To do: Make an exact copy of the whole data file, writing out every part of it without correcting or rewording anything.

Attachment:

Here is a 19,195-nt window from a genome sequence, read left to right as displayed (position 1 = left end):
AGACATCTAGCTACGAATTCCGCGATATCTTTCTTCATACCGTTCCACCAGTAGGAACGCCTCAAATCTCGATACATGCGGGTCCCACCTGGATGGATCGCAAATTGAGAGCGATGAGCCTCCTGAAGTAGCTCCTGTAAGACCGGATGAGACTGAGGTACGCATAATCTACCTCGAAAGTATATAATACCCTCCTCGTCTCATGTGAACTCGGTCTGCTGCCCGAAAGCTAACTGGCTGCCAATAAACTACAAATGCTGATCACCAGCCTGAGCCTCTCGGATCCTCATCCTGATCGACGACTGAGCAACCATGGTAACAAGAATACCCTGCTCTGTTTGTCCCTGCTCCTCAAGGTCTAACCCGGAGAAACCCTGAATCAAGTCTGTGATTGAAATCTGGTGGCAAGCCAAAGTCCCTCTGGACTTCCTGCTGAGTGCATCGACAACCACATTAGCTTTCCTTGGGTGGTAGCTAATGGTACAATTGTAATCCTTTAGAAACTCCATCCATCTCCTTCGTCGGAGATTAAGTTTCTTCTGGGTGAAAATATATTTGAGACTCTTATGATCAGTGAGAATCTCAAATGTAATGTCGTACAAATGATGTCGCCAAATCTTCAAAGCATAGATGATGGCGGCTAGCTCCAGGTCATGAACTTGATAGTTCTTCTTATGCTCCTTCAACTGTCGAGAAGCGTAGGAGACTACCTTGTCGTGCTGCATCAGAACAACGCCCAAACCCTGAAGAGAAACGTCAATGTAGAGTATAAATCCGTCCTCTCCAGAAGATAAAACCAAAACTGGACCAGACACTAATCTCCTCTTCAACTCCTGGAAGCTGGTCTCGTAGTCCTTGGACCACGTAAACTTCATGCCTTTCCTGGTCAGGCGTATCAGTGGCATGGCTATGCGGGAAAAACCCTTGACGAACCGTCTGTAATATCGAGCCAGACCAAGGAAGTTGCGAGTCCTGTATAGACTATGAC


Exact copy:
Here is a 19,195-nt window from a genome sequence, read left to right as displayed (position 1 = left end):
AGACATCTAGCTACGAATTCCGCGATATCTTTCTTCATACCGTTCCACCAGTAGGAACGCCTCAAATCTCGATACATGCGGGTCCCACCTGGATGGATCGCAAATTGAGAGCGATGAGCCTCCTGAAGTAGCTCCTGTAAGACCGGATGAGACTGAGGTACGCATAATCTACCTCGAAAGTATATAATACCCTCCTCGTCTCATGTGAACTCGGTCTGCTGCCCGAAAGCTAACTGGCTGCCAATAAACTACAAATGCTGATCACCAGCCTGAGCCTCTCGGATCCTCATCCTGATCGACGACTGAGCAACCATGGTAACAAGAATACCCTGCTCTGTTTGTCCCTGCTCCTCAAGGTCTAACCCGGAGAAACCCTGAATCAAGTCTGTGATTGAAATCTGGTGGCAAGCCAAAGTCCCTCTGGACTTCCTGCTGAGTGCATCGACAACCACATTAGCTTTCCTTGGGTGGTAGCTAATGGTACAATTGTAATCCTTTAGAAACTCCATCCATCTCCTTCGTCGGAGATTAAGTTTCTTCTGGGTGAAAATATATTTGAGACTCTTATGATCAGTGAGAATCTCAAATGTAATGTCGTACAAATGATGTCGCCAAATCTTCAAAGCATAGATGATGGCGGCTAGCTCCAGGTCATGAACTTGATAGTTCTTCTTATGCTCCTTCAACTGTCGAGAAGCGTAGGAGACTACCTTGTCGTGCTGCATCAGAACAACGCCCAAACCCTGAAGAGAAACGTCAATGTAGAGTATAAATCCGTCCTCTCCAGAAGATAAAACCAAAACTGGACCAGACACTAATCTCCTCTTCAACTCCTGGAAGCTGGTCTCGTAGTCCTTGGACCACGTAAACTTCATGCCTTTCCTGGTCAGGCGTATCAGTGGCATGGCTATGCGGGAAAAACCCTTGACGAACCGTCTGTAATATCGAGCCAGACCAAGGAAGTTGCGAGTCCTGTATAGACTATGAC